I need to be completely honest. Despite the fact that I spend most my time traveling the world, I have never been to the South Pacific or Asia…unless you count Yekaterinburg, Russia, where I typically spend an afternoon taking friends to stand on the Europe-Asia border! When we first mentioned Hong Kong, I had to look up it up on a map. Where exactly was it? China? Japan? Near Thailand and Cambodia? Where are those places in relation to Australia? Is Hong Kong a country? Is it a city or a region? I am completely clueless when it comes to the Eastern Hemisphere. In fact, upon racking my brain, the only recollection I had of anything Hong Kong was in University when the Business Department offered a summer abroad to study in Hong Kong. (My summer in England was much more appealing!)
When I opened Hong Kong Culture: Word and Image, I was still left with many questions. Hong Kong was once under British Rule? What does “SAR” stand for? It was time to visit…Wikipedia. I needed a crash course in Hong Kong history. May I share the intro with you?
Hong Kong (香港; “Fragrant Harbour”), officially known as Hong Kong Special Administrative Region of the People’s Republic of China, is a city located on the southern coast of China at the Pearl River Estuary and the South China Sea. After China’s defeat in the First Opium War (1839–42) against the British Empire, Hong Kong became a British colony with the perpetual cession of Hong Kong Island, followed by Kowloon Peninsula in 1860 and a 99-year lease of the New Territories in 1898. After it was occupied by Japan during the Second World War (1941–45), the British resumed control until 30 June 1997. As a result of the negotiations between China and Britain, Hong Kong was transferred to the People’s Republic of China under the 1984 Sino-British Joint Declaration. The city became China’s first “special administrative region” with a high degree of autonomy on 1 July 1997 under the principle of “one country, two systems”.
Aha! Hong Kong is a CITY! So are they Chinese? Or are they British? What will their accent be? What will the people be like? What should I expect upon arrival in Hong Kong? I still have so many questions, even after reading this week’s book, Hong Kong Culture: Word and Image. The work contains thirteen essays on post-1997 Hong Kong culture by some of the world’s best-known authorities on these topics today. The majority of the essays are on literature and film. However, I found the text on protest art quite interesting, as well!
As I said, I am left with so many questions about Hong Kong. For instance, I still don’t know what to call those from or living in Hong Kong! Hong Kongians? Would that be right? Or Hong Kongese? Maybe that’s better? Ah, Hong Kongers! All joking aside, I was able to come up with three insights based on the reading…
1) Hong Kong appears to be the poster-child of an East meets West culture. The skylines are filled with tall buildings and bright lights of what I know as the West. Disneyland and amusement parks are family attractions. Movies are a central part of their entertainment. Who knew that so many of the Hong Kong movies were adapted to Hollywood movies and vice versa?! There are so intermingled and based upon each other, the average viewer would never know where the idea for the screenplay originated!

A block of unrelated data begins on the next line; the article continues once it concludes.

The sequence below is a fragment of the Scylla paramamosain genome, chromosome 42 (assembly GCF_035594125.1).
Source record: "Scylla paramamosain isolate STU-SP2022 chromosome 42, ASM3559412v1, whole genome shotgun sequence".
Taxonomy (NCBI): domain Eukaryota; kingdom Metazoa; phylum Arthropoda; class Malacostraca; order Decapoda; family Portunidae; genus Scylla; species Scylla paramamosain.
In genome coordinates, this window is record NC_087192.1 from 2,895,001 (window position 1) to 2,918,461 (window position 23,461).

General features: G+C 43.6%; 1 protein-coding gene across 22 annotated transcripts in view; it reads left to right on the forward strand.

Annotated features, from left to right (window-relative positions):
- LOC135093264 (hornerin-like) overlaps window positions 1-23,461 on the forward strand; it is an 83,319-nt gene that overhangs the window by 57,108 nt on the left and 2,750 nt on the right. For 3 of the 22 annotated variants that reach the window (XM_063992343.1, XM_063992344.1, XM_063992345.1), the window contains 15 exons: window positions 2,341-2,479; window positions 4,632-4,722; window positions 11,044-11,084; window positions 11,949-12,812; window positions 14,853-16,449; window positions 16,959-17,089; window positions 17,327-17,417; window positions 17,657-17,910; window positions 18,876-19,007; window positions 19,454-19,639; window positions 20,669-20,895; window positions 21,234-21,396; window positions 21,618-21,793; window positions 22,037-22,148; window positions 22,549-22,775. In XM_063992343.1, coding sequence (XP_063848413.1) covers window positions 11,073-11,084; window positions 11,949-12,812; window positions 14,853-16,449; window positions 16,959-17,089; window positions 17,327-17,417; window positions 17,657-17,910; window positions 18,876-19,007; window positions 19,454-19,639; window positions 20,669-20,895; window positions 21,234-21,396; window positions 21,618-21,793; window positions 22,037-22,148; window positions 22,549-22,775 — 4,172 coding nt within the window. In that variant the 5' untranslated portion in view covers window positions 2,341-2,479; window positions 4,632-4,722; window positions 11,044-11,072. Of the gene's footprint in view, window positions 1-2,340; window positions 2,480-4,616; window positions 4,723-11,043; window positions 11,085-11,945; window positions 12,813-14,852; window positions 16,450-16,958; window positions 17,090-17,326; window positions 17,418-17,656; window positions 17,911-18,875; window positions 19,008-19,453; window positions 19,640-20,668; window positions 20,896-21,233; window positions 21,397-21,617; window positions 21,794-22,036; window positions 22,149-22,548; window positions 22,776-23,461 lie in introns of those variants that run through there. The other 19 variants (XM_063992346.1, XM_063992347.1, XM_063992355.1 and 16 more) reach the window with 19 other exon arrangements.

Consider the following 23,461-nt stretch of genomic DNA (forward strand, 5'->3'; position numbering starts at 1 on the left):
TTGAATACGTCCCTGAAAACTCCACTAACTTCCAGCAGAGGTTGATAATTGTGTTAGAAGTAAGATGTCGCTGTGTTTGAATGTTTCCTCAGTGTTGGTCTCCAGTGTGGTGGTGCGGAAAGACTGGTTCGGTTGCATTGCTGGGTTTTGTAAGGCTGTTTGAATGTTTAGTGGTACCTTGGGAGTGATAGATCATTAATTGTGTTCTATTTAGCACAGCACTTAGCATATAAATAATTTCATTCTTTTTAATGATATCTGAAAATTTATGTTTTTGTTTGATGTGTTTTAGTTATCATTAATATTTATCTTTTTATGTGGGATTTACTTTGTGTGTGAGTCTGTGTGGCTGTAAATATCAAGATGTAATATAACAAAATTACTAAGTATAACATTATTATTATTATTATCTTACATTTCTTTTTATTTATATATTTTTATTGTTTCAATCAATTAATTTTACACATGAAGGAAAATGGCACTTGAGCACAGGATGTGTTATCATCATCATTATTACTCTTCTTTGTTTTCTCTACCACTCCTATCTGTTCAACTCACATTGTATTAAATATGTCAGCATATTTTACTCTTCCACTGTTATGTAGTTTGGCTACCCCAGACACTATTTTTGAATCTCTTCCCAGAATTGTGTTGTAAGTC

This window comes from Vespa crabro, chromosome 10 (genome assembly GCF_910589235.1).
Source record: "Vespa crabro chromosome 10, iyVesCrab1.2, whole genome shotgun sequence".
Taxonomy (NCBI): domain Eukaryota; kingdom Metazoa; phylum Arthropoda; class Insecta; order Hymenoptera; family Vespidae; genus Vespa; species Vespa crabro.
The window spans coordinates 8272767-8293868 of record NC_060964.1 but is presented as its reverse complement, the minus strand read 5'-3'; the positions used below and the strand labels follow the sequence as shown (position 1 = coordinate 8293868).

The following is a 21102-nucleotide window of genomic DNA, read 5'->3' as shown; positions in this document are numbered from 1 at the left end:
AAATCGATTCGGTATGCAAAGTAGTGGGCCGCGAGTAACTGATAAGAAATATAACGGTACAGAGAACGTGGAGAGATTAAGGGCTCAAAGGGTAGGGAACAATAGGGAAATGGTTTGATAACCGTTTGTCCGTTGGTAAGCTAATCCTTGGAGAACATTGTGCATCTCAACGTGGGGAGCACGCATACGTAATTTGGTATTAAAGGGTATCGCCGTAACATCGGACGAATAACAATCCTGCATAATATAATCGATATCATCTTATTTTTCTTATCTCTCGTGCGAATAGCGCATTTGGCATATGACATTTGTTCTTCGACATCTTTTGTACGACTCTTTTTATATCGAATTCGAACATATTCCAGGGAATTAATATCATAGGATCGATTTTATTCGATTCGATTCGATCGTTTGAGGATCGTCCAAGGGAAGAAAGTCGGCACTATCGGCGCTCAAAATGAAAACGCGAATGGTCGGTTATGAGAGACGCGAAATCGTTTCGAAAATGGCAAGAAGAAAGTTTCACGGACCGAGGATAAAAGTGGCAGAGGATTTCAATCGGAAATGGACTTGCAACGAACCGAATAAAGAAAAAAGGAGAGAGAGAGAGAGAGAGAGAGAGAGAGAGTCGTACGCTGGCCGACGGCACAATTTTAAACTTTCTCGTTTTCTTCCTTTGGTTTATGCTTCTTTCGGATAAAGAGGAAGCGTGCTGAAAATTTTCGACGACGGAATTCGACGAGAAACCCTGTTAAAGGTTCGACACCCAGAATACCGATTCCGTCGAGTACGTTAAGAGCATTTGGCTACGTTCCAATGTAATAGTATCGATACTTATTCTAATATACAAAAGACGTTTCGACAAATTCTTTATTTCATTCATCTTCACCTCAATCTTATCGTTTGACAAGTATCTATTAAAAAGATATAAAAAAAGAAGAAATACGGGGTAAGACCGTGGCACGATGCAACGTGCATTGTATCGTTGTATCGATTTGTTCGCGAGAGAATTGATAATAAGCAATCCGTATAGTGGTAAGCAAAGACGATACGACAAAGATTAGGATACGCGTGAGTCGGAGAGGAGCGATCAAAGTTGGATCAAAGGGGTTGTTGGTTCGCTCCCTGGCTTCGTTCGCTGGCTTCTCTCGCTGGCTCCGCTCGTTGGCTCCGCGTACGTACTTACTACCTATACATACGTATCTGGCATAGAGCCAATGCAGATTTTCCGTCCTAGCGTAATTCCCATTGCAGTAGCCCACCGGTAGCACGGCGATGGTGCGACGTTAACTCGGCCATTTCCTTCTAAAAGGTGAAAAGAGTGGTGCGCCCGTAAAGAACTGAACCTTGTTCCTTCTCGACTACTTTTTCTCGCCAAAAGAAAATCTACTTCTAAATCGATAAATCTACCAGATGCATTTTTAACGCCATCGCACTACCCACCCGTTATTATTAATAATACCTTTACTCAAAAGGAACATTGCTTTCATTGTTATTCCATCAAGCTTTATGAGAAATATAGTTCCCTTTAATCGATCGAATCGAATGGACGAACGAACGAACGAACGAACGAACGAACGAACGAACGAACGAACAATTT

2) As a huge fan of movies, I was shocked to find out The Departed was based on a movie from Hong Kong – Infernal Affairs. Yes, maybe I live under a rock and don’t read the entertainment news, but this revelation leads me to believe that our cultures are at least somewhat comparable. For instance, the police force deals with the same type of bad guys in the East as they do in the West. The more I travel, the more I realize how much alike we, human beings, are. We care about our families. We want to see our children succeed, though success may look different in the East than in the West. (The Battle Hymn of the Tiger Mother by Amy Chua taught me that!) We want to be known. We love and want to be loved.
3) Chapter 11, “Global Dreams and Nightmares: The Underside of Hong Kong as a Global City in Fruit Chan’s Hollywood, Hong Kong” by Pheng Cheah, theorized global cities often possess a plastic facade, projecting only the good and hiding the bad. Fruit Chan makes movies to expose controversial acts, such as trilogies on sex workers from the mainland of China. His movies, “map out the disjunctive coexistence of Hong Kong’s global dreams and nightmares by offering images of Hong Kong that are disturbingly different from its official imaginary.” (Loc. 4125)
This makes me think of Facebook and other social media. On Facebook, we tend to project the image, which we want others to see and believe. We post happy photos, upbeat statuses, popular event check-ins, and the occasional “woe is me” to draw attention. Is this what Global Cities, like Hong Kong, do? They project an image to draw in commercialism, big business firms, and the next wave of investors? There is another side, of course, a hidden side, if you will. Does that make us plastic? Does that make our society and culture plastic? Overly optimistic? Trampling the poor and ugly to promote the rich and beautiful? Is that what we do on social media, too?
What does all this mean? What do I draw from all of these observations? It feels as though Hong Kong may feel familiar – like Cape Town or London – with its beautiful scenery, buildings, and people. It may also feel familiar with its wounds, its broken history, and its social divide. I look forward to knowing more, experiencing the life, and searching for the truth of Hong Kong.
 “Hong Kong,” https://en.wikipedia.org/wiki/Hong_Kong.
 Kam Louie, Hong Kong Culture: Word and Image (Hong Kong: Hong Kong University Press, 2010), Loc. 3164.